Esse History, Family Crest & Coats of Arms
Esse is a name that was carried to England in the great wave of migration from Normandy following the Norman Conquest of 1066. The Esse family lived in close proximity to an ash tree. As such, the name has local references to towns called Ash in Derbyshire, Surrey, Hampshire, and many other places.
Early Origins of the Esse family
The surname Esse was first found in the county of Devon in southern England. The first person to settle in the locality was D'Esse Court, a companion of King William, Duke of Normandy who landed in England in 1066 A.D. and was granted lands by his liege lord in the vicinity of Exeter, Devon.
Alternatively the family could have originated in Esh or Ash, a chapelry, in the parish and union of Lanchester in Durham. "The manor gave name, at a very early period, to a family of considerable local consequence, who held the estate, with little interruption, from the middle of the 13th century till the time of Henry VIII." 
The Hundredorum Rolls of 1273 list the following: John de le Es, in Norfolk; Roger de le Es, also in Norfolk; Agnes Ate Nasse in Oxfordshire; and Henry de Asse in Warwickshire. 
The reference "History of Norfolk" list Joan atte-Eshe in 1345, Roger atte-Ashe, temp. Edward II and John at-Ash, of Bintre, Norfolk in 1349. 
The Yorkshire Poll Tax Rolls of 1379 had only one listing of the family, Robertus del Asch. 
Another source notes: "We find the Atten-Ashe of the XIV. cent. contracted into Nashe soon after." 
Early History of the Esse family
This web page shows only a small excerpt of our Esse research. Another 108 words (8 lines of text) covering the years 1326, 1597, 1658, 1640, 1656, 1609, 1656, 1640, 1652, 1618, 1686, 1670, 1681, 1671, 1735, 1636, 1658, 1718, 1695, 1697, 1717 and are included under the topic Early Esse History in all our PDF Extended History products and printed products wherever possible.
Esse Spelling Variations
Before English spelling was standardized a few hundred years ago, spelling variations of names were a common occurrence. Elements of Latin, Norman French and other languages became incorporated into English throughout the Middle Ages, and name spellings changed even among the literate. The variations of the surname Esse include Esse, Ash, Ashe, Aschey and others.
Early Notables of the Esse family (pre 1700)
Outstanding amongst the family at this time was John Ashe (1597-1658), an English clothier and politician for Westbury and later for Somerset at various times between 1640 and 1656, upon his death he left a landed estate valued at £6000 a year; Edward Ashe (ca.1609-1656), brother of...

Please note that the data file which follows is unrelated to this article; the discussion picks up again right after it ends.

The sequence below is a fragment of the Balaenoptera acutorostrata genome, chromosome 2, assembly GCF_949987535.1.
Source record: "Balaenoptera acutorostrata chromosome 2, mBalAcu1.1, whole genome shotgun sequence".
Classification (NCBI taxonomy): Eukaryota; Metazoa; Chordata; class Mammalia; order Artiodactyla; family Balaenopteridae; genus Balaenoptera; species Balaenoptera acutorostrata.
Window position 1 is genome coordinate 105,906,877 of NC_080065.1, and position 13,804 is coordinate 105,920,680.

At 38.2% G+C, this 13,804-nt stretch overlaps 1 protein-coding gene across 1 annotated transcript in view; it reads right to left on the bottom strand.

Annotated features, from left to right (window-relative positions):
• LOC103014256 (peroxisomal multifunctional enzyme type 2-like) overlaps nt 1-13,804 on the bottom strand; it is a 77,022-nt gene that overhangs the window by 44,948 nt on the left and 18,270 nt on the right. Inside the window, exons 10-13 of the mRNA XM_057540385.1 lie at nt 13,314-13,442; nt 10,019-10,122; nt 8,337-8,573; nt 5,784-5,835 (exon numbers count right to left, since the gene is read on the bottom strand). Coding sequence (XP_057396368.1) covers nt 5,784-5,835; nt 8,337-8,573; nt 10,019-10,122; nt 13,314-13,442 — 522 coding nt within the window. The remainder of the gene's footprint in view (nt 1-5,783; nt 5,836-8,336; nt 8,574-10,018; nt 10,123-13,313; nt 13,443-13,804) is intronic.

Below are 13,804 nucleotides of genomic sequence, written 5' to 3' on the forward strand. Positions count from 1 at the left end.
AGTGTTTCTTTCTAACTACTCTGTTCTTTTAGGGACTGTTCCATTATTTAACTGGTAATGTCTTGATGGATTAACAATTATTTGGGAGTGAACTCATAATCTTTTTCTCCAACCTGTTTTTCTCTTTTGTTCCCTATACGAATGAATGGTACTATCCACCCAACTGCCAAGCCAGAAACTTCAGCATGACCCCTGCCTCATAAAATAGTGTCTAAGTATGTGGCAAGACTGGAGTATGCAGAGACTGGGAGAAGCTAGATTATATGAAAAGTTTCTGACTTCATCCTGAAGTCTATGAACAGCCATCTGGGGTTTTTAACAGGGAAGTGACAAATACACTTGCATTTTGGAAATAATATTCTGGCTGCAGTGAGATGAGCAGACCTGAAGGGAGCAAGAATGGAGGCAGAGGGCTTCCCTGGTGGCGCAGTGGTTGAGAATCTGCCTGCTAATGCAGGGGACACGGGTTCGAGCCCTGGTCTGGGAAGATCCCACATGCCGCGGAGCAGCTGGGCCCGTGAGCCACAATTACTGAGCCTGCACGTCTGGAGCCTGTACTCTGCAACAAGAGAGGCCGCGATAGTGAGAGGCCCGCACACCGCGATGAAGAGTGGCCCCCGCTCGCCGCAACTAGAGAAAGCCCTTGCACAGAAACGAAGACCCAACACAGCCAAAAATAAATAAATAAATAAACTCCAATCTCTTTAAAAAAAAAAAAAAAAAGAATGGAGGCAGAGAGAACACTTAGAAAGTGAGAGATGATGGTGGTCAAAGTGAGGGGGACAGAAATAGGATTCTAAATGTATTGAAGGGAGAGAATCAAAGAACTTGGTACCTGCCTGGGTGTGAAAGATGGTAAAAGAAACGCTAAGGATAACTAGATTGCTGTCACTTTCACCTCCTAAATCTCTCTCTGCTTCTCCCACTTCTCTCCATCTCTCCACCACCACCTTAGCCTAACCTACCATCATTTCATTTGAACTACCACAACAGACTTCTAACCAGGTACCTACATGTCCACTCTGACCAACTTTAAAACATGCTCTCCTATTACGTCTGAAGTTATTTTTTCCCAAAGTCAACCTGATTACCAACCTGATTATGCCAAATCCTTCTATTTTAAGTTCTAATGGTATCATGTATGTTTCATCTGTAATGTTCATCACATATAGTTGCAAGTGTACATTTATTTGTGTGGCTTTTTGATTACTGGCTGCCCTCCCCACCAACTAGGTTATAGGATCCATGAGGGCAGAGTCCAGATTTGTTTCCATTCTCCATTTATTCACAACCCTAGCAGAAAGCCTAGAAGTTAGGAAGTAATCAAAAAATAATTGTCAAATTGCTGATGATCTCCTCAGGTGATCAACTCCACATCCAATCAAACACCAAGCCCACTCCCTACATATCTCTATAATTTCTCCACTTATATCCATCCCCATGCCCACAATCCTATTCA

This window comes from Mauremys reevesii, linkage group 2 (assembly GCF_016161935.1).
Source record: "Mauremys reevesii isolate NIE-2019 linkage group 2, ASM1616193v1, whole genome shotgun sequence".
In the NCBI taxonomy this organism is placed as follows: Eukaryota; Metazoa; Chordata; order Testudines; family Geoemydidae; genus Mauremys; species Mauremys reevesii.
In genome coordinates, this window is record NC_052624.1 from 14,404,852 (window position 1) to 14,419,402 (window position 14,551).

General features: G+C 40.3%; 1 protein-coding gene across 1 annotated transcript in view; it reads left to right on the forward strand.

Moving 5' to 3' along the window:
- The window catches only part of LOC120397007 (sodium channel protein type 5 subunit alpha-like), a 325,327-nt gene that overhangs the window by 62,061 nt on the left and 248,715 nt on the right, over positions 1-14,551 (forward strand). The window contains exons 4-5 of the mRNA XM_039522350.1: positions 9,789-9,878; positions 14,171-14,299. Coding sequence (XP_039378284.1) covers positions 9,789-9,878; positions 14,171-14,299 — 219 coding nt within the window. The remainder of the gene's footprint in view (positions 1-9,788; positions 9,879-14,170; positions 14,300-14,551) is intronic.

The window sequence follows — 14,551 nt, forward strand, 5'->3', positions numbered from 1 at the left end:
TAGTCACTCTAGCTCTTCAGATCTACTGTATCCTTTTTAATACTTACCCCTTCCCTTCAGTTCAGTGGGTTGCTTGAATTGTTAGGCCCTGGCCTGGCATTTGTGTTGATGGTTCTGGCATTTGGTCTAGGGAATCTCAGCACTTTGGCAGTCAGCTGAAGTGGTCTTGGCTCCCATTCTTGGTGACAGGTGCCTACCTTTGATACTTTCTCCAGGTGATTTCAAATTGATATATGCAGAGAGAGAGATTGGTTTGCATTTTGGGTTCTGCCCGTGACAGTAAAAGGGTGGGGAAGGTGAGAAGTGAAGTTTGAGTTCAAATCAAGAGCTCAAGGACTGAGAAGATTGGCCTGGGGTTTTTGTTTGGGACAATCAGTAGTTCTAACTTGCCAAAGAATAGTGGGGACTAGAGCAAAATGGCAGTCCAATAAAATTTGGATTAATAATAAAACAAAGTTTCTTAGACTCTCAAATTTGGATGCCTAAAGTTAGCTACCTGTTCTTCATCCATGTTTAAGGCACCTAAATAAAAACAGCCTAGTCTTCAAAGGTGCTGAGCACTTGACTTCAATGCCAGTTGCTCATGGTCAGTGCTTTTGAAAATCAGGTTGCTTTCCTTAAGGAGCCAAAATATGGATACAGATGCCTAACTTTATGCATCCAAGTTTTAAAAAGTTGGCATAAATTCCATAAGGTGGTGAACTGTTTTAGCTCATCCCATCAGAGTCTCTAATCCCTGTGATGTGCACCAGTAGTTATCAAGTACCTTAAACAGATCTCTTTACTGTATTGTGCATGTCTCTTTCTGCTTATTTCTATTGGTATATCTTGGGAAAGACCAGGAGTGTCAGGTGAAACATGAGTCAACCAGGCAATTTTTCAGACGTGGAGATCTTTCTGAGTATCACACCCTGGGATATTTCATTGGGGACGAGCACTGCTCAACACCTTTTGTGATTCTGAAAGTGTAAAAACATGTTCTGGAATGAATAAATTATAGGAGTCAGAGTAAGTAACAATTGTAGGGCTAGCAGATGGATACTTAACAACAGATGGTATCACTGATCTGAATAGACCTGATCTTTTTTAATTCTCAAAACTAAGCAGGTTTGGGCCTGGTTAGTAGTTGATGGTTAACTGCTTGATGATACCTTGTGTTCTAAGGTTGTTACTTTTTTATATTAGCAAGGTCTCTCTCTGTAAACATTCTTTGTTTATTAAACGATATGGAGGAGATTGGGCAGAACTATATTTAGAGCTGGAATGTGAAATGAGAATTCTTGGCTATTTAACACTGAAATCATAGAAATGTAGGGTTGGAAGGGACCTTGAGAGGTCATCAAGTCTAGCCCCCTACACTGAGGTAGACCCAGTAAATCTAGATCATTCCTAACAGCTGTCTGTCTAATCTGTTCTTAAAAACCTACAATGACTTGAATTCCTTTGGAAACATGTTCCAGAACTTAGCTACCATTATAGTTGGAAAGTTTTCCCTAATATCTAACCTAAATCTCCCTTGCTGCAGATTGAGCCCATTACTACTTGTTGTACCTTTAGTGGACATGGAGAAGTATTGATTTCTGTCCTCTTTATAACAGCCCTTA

Another 47 words (3 lines of text) are included under the topic Early Esse Notables in all our PDF Extended History products and printed products wherever possible.
Migration of the Esse family to Ireland
Some of the Esse family moved to Ireland, but this topic is not covered in this excerpt.
Another 132 words (9 lines of text) about their life in Ireland is included in all our PDF Extended History products and printed products wherever possible.
Esse migration to the United States +
In England at this time, the uncertainty of the political and religious environment of the time caused many families to board ships for distant British colonies in the hopes of finding land and opportunity, and escaping persecution. The voyages were expensive, crowded, and difficult, though, and many arrived in North America sick, starved, and destitute. Those who did make it, however, were greeted with greater opportunities and freedoms that they could have experienced at home. Many of those families went on to make important contributions to the young nations in which they settled. Early immigration records have shown some of the first Esses to arrive on North American shores:
Esse Settlers in United States in the 18th Century
- Johan Conrad Esse, who arrived in Pennsylvania in 1751 
Contemporary Notables of the name Esse (post 1700) +
- Mrs. Kenneth Esse, American Republican politician, Alternate Delegate to Republican National Convention from Minnesota, 1948 
Related Stories +
The Esse Motto +
The motto was originally a war cry or slogan. Mottoes first began to be shown with arms in the 14th and 15th centuries, but were not in general use until the 17th century. Thus the oldest coats of arms generally do not include a motto. Mottoes seldom form part of the grant of arms: Under most heraldic authorities, a motto is an optional component of the coat of arms, and can be added to or changed at will; many families have chosen not to display a motto.
Motto: Non nobis sed omnibus
Motto Translation: Not for us but for all.
- ^ Lewis, Samuel, A Topographical Dictionary of England. Institute of Historical Research, 1848, Print.
- ^ Bardsley, C.W, A Dictionary of English and Welsh Surnames: With Special American Instances. Wiltshire: Heraldry Today, 1901. Print. (ISBN 0-900455-44-6)
- ^ Rye, Walter, A History of Norfolk. London: Elliot Stock, 62, Paternoster Row, 1885. Print
- ^ Lowe, Mark Anthony, Patronymica Britannica, A Dictionary of Family Names of the United Kingdom. London: John Russel Smith, 1860. Print.
- ^ Filby, P. William, Meyer, Mary K., Passenger and immigration lists index : a guide to published arrival records of about 500,000 passengers who came to the United States and Canada in the seventeenth, eighteenth, and nineteenth centuries. 1982-1985 Cumulated Supplements in Four Volumes Detroit, Mich. : Gale Research Co., 1985, Print (ISBN 0-8103-1795-8)
- ^ The Political Graveyard: Alphabetical Name Index. (Retrieved 2015, October 30) . Retrieved from http://politicalgraveyard.com/alpha/index.html